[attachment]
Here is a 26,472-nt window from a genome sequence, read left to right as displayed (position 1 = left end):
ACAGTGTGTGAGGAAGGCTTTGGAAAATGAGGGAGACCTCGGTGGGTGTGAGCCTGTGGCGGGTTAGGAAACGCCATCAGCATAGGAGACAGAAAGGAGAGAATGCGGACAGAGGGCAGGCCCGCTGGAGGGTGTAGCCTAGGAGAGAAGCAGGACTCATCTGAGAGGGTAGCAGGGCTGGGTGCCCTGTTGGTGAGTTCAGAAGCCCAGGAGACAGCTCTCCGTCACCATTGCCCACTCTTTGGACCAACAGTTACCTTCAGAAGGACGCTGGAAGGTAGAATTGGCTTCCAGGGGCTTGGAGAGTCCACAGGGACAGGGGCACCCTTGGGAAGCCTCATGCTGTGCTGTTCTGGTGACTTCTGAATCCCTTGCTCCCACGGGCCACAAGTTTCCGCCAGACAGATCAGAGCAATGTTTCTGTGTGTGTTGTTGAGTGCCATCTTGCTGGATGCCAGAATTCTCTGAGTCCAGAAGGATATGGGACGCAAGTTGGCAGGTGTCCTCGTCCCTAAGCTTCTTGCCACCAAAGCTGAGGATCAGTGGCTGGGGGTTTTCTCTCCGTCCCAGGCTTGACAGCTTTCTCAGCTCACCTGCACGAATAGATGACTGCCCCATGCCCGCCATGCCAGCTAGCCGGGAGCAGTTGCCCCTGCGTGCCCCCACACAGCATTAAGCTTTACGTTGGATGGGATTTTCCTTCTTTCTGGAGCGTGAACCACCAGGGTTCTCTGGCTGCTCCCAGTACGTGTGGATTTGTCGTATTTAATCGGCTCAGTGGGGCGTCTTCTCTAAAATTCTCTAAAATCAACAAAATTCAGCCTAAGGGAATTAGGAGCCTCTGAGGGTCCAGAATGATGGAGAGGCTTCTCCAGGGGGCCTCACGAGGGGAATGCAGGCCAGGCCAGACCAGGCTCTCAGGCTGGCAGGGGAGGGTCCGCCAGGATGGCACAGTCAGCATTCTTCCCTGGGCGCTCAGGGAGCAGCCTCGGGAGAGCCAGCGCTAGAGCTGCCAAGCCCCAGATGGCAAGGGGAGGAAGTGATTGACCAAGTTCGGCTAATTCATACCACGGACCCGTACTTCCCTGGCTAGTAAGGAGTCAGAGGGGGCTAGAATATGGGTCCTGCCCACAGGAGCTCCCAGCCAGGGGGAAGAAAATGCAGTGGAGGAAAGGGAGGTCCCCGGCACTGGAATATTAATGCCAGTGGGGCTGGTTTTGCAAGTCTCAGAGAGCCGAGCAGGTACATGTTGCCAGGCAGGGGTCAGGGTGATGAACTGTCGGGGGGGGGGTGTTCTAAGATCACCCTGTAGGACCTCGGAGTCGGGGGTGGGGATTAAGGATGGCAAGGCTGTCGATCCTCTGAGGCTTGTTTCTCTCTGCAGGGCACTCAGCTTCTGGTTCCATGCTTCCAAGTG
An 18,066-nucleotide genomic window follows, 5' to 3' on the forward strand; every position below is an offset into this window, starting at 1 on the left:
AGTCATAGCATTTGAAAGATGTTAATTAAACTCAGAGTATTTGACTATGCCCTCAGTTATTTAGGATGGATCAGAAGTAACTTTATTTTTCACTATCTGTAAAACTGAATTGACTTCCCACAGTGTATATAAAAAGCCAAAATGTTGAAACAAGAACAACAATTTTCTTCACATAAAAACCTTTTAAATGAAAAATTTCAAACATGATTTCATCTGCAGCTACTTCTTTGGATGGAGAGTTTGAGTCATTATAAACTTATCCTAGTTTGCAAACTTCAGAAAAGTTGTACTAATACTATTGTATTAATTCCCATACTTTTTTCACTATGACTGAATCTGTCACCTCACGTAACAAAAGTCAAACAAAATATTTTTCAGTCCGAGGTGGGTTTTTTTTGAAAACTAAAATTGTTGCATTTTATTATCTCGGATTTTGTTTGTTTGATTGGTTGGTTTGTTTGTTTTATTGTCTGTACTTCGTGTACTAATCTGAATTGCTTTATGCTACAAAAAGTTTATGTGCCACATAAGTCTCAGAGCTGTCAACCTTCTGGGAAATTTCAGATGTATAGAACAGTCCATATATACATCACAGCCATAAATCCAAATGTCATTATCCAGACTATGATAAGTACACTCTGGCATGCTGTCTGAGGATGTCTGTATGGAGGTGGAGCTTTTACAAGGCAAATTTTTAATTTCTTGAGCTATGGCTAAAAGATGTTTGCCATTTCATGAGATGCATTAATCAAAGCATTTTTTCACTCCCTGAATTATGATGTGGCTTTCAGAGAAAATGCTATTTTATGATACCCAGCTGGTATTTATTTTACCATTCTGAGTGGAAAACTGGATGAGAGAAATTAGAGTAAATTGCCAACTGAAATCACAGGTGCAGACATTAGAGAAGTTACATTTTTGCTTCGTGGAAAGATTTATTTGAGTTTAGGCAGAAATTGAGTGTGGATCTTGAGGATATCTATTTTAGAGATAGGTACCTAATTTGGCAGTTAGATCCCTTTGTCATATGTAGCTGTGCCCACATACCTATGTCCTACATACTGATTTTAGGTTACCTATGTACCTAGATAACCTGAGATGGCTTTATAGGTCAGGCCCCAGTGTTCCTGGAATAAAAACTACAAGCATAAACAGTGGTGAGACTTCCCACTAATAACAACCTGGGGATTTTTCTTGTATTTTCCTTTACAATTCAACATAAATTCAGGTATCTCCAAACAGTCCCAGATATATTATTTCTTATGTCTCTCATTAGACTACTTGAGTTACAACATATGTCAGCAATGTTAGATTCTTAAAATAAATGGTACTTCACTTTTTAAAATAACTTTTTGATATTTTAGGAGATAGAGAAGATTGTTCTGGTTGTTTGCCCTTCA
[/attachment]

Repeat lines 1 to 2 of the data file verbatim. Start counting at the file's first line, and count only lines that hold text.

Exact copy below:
Here is a 26,472-nt window from a genome sequence, read left to right as displayed (position 1 = left end):
ACAGTGTGTGAGGAAGGCTTTGGAAAATGAGGGAGACCTCGGTGGGTGTGAGCCTGTGGCGGGTTAGGAAACGCCATCAGCATAGGAGACAGAAAGGAGAGAATGCGGACAGAGGGCAGGCCCGCTGGAGGGTGTAGCCTAGGAGAGAAGCAGGACTCATCTGAGAGGGTAGCAGGGCTGGGTGCCCTGTTGGTGAGTTCAGAAGCCCAGGAGACAGCTCTCCGTCACCATTGCCCACTCTTTGGACCAACAGTTACCTTCAGAAGGACGCTGGAAGGTAGAATTGGCTTCCAGGGGCTTGGAGAGTCCACAGGGACAGGGGCACCCTTGGGAAGCCTCATGCTGTGCTGTTCTGGTGACTTCTGAATCCCTTGCTCCCACGGGCCACAAGTTTCCGCCAGACAGATCAGAGCAATGTTTCTGTGTGTGTTGTTGAGTGCCATCTTGCTGGATGCCAGAATTCTCTGAGTCCAGAAGGATATGGGACGCAAGTTGGCAGGTGTCCTCGTCCCTAAGCTTCTTGCCACCAAAGCTGAGGATCAGTGGCTGGGGGTTTTCTCTCCGTCCCAGGCTTGACAGCTTTCTCAGCTCACCTGCACGAATAGATGACTGCCCCATGCCCGCCATGCCAGCTAGCCGGGAGCAGTTGCCCCTGCGTGCCCCCACACAGCATTAAGCTTTACGTTGGATGGGATTTTCCTTCTTTCTGGAGCGTGAACCACCAGGGTTCTCTGGCTGCTCCCAGTACGTGTGGATTTGTCGTATTTAATCGGCTCAGTGGGGCGTCTTCTCTAAAATTCTCTAAAATCAACAAAATTCAGCCTAAGGGAATTAGGAGCCTCTGAGGGTCCAGAATGATGGAGAGGCTTCTCCAGGGGGCCTCACGAGGGGAATGCAGGCCAGGCCAGACCAGGCTCTCAGGCTGGCAGGGGAGGGTCCGCCAGGATGGCACAGTCAGCATTCTTCCCTGGGCGCTCAGGGAGCAGCCTCGGGAGAGCCAGCGCTAGAGCTGCCAAGCCCCAGATGGCAAGGGGAGGAAGTGATTGACCAAGTTCGGCTAATTCATACCACGGACCCGTACTTCCCTGGCTAGTAAGGAGTCAGAGGGGGCTAGAATATGGGTCCTGCCCACAGGAGCTCCCAGCCAGGGGGAAGAAAATGCAGTGGAGGAAAGGGAGGTCCCCGGCACTGGAATATTAATGCCAGTGGGGCTGGTTTTGCAAGTCTCAGAGAGCCGAGCAGGTACATGTTGCCAGGCAGGGGTCAGGGTGATGAACTGTCGGGGGGGGGGTGTTCTAAGATCACCCTGTAGGACCTCGGAGTCGGGGGTGGGGATTAAGGATGGCAAGGCTGTCGATCCTCTGAGGCTTGTTTCTCTCTGCAGGGCACTCAGCTTCTGGTTCCATGCTTCCAAGTG